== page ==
Date of Award
Dr. Sheila Gregory
Dr. Moses C. Norman
Dr. Darrell Groves
This study examined 10 nontraditional women at a small two-year institution. The study illuminated the challenges that these women faced as they matriculated and explored personal, professional, academic, institutional, financial resource, peer relationship, and professor relationship factors that they perceive could and has affected their attrition rates. The findings emerged from a host of dominant themes that were generalized at the inception of the study. The participants mostly provided a clear understanding of their perceptions relative to the themes. Therefore, the participants' responses provide an understanding of the relationships that the themes do or do not have to the participants' contribution to the studied institution's attrition rates. 1 The implications drew upon the research to bring forth a cause and effect understanding of the findings that if heeded could assist in decreasing the attrition rates for African-American female students. The recommendations were brought forth in an effort to provide a guiding post for future practices, policies, and research relative to understanding and adhering to the needs of nontraditional African-American female students.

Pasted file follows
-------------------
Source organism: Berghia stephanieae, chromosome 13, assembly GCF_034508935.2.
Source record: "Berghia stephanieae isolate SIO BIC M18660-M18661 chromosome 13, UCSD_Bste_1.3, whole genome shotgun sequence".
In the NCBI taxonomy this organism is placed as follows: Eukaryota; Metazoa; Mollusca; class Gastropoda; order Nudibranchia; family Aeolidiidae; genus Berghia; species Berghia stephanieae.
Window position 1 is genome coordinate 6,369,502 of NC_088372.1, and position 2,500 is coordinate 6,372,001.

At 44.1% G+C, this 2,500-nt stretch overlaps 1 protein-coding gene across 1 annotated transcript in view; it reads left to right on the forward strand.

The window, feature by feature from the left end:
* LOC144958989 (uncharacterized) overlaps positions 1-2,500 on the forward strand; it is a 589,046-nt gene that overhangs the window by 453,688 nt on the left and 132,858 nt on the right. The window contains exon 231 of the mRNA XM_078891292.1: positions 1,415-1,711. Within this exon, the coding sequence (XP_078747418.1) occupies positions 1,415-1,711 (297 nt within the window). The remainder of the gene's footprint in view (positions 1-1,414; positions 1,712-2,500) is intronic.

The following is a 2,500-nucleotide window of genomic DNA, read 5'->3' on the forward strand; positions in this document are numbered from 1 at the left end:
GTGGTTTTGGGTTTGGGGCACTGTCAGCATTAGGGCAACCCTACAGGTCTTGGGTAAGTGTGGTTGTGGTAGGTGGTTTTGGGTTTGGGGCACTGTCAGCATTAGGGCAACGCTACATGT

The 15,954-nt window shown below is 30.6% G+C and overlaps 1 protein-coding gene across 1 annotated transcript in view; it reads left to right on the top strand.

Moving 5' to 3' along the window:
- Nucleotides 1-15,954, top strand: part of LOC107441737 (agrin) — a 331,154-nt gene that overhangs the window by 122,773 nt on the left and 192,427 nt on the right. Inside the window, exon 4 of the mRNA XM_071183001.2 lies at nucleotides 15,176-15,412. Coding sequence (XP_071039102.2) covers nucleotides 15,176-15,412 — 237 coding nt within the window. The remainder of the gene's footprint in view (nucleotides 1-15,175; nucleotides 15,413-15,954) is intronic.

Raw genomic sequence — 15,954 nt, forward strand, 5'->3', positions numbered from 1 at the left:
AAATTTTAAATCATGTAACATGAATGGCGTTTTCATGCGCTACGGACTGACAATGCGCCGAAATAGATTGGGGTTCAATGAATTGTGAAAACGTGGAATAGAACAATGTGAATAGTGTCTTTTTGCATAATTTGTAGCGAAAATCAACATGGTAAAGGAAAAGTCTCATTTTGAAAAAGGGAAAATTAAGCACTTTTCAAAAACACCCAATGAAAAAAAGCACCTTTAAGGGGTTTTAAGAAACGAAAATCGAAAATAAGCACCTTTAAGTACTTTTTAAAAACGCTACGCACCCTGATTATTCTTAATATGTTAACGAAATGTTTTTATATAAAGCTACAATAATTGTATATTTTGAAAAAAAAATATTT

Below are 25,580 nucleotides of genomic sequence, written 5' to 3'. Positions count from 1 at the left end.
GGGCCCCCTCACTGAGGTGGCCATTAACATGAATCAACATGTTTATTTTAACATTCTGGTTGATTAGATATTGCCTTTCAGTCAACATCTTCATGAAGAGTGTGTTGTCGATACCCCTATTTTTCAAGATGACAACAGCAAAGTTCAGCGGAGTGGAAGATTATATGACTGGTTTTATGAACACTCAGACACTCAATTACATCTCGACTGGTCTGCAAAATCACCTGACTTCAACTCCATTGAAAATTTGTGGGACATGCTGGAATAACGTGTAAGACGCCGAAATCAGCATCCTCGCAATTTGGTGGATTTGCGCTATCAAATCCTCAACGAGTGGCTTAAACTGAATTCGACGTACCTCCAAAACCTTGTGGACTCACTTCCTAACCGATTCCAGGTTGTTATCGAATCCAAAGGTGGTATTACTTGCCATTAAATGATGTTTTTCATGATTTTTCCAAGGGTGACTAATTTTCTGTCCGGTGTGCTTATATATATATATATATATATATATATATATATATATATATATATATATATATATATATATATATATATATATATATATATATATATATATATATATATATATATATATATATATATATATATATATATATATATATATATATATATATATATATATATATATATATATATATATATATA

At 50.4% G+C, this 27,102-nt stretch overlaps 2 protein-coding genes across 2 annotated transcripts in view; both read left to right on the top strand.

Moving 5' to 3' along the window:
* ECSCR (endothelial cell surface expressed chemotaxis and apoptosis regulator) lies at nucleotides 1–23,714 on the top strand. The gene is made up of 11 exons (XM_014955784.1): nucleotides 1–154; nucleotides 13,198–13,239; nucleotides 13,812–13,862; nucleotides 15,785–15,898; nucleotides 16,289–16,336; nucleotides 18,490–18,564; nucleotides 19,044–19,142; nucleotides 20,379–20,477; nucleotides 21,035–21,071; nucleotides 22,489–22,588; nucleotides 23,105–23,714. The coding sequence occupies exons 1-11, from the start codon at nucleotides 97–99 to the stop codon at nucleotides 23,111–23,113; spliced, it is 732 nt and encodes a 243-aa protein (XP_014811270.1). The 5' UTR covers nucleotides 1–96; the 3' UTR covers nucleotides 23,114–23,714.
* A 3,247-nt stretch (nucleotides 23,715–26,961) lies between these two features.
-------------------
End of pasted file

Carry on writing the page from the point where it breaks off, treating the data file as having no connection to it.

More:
Shaw, Nakia C., "A qualitative study of nontraditional African American female students' perceptions of the factors that contribute to their high attrition rate in a metropolitan Atlanta two-year college." (2008). ETD Collection for AUC Robert W. Woodruff Library. 35.